Considerable fears remain in many quarters that fairness and equality will elude the government and Ofqual. The current system appears to be trying to chase ‘ghosts’ that cannot be caught or assessed using current methods. A new way to assess students will be needed that gathers the attributes of students in the context of their situation. Of course, ensuring equal access to education on a level playing field would be a better way to give all of them same chance.
There is little doubt that the Centre Assessment Grade (CAG) methodology used by Ofqual this summer was crudely designed to ensure as little grade inflation as possible. By achieving this goal, it is only logical to assume that any existing inequalities would remain in place as standards remained the same across the board. Schools and colleges with a good past record would be guaranteed to continue to maintain this position in 2020. Others with a lesser record would stay at the back as before.
Sure enough, with ‘Student-level equalities analyses for GCSE and A level Summer 2020’, Ofqual has excelled itself with the conclusion “for GCSEs and A Levels, there is no evidence that either the calculated grades or the final grades awarded this year were systematically biased against candidates with protected characteristics or from disadvantaged backgrounds.”
The 180 pages of the .pfd document are packed with multivariate analysis tables comparing actual results from 2018 and 2019 with the Centre assessment grade (CAG) determinations from 2020.
The report largely reiterates the same conclusions reached in August with ‘Awarding GCSE, AS, A level, advanced extension awards and extended project qualifications in summer 2020: interim report August 2020’. It concluded “The analyses show no evidence that this year’s process of awarding grades has introduced bias”.
Hiding a problem.
Both reports consider the possible effect on results based on gender, ethnicity, free school meals and socioeconomic status. Socioeconomic status (SES) is categorised into low, medium, and high groups for convenience. This is a common classification system that consolidates many different measures. These are not fully defined in the report, but the assumption might be that students and their families are placed into one of these categories based on combined income, education, and occupation. The IFS has a good explanation from 2019 in ‘A comparison of commonly used socio-economic indicators’. However, an earlier report by Ofqual in August defined the three SES groups in equal proportions in a ranking based upon family income and the ‘Income deprivation affecting children index (IDACI)’ that forms part of the ‘English Indices of Deprivation 2019’ . These are usually ranked by decile in the National Pupil Database.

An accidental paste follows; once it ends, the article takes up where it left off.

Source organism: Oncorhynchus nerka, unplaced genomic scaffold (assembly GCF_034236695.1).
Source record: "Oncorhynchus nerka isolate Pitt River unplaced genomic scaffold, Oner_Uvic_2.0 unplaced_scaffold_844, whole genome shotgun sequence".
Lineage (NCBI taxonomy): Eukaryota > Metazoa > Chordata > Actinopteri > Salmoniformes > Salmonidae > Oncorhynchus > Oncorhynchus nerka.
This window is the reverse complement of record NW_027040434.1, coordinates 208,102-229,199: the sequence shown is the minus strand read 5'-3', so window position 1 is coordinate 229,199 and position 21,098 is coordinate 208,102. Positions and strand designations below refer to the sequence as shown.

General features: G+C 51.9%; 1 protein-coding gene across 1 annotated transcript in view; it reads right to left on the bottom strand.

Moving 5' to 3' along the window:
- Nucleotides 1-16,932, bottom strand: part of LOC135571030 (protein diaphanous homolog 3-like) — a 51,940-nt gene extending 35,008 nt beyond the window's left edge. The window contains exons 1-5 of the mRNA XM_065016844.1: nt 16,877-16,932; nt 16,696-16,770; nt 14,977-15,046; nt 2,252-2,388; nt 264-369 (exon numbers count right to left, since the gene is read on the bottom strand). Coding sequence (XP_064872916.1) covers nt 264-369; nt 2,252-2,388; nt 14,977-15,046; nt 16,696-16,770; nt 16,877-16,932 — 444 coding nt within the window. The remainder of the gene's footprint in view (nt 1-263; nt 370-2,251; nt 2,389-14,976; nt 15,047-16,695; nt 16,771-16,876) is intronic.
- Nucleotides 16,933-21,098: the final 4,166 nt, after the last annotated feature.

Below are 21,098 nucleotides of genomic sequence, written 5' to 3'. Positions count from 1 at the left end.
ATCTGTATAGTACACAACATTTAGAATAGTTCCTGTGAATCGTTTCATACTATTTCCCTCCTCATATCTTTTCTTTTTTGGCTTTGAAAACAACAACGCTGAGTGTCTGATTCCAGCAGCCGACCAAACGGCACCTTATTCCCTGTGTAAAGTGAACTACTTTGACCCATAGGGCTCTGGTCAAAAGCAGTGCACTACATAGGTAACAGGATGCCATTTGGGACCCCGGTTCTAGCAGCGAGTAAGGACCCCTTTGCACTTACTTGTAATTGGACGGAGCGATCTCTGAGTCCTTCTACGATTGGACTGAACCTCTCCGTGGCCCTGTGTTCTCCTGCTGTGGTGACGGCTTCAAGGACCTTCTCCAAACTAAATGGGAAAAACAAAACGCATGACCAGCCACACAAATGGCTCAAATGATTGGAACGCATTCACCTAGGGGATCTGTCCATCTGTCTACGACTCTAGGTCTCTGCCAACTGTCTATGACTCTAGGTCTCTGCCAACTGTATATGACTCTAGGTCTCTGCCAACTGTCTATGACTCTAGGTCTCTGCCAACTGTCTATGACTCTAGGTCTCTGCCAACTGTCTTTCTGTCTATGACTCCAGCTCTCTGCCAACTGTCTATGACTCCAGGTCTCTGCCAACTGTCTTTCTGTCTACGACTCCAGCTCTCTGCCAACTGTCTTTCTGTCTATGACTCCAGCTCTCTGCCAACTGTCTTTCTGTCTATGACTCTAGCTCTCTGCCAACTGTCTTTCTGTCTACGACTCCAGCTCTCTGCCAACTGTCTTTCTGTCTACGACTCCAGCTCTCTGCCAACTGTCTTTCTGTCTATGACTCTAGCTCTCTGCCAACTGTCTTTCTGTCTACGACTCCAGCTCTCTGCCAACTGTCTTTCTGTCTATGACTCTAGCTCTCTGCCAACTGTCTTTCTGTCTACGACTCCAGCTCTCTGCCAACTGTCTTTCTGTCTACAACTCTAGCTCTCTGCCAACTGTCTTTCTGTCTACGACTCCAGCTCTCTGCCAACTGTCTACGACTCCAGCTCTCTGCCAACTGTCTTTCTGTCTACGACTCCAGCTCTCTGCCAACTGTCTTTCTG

Thus, the differential between the very top and bottom of the index is somewhat diluted due to the methodology used by Ofqual.
One wonders if there might have been a more pronounced bias against the disadvantaged at the extreme ends of the IDACI spectrum. By division into three groups instead of ten, this effect may have been hidden.
Two very important existing effects on fairness and equality are not considered in the report. The first is the inherent unreliability and possible inaccuracy of the examination assessments and the second is the existing inequality that standardisation using CAGs managed to maintain.
There is a pressing need to look again at the examination assessment methodology. This must be accompanied by a serious look at the extent of inequality in education provision. Seeking ways to hide this in the data is not a serious way forward.
Mike Larkin, retired from Queen's University Belfast after 37 years teaching Microbiology, Biochemistry and Genetics. He has served on the Senate and Finance and planning committee of a Russell Group University.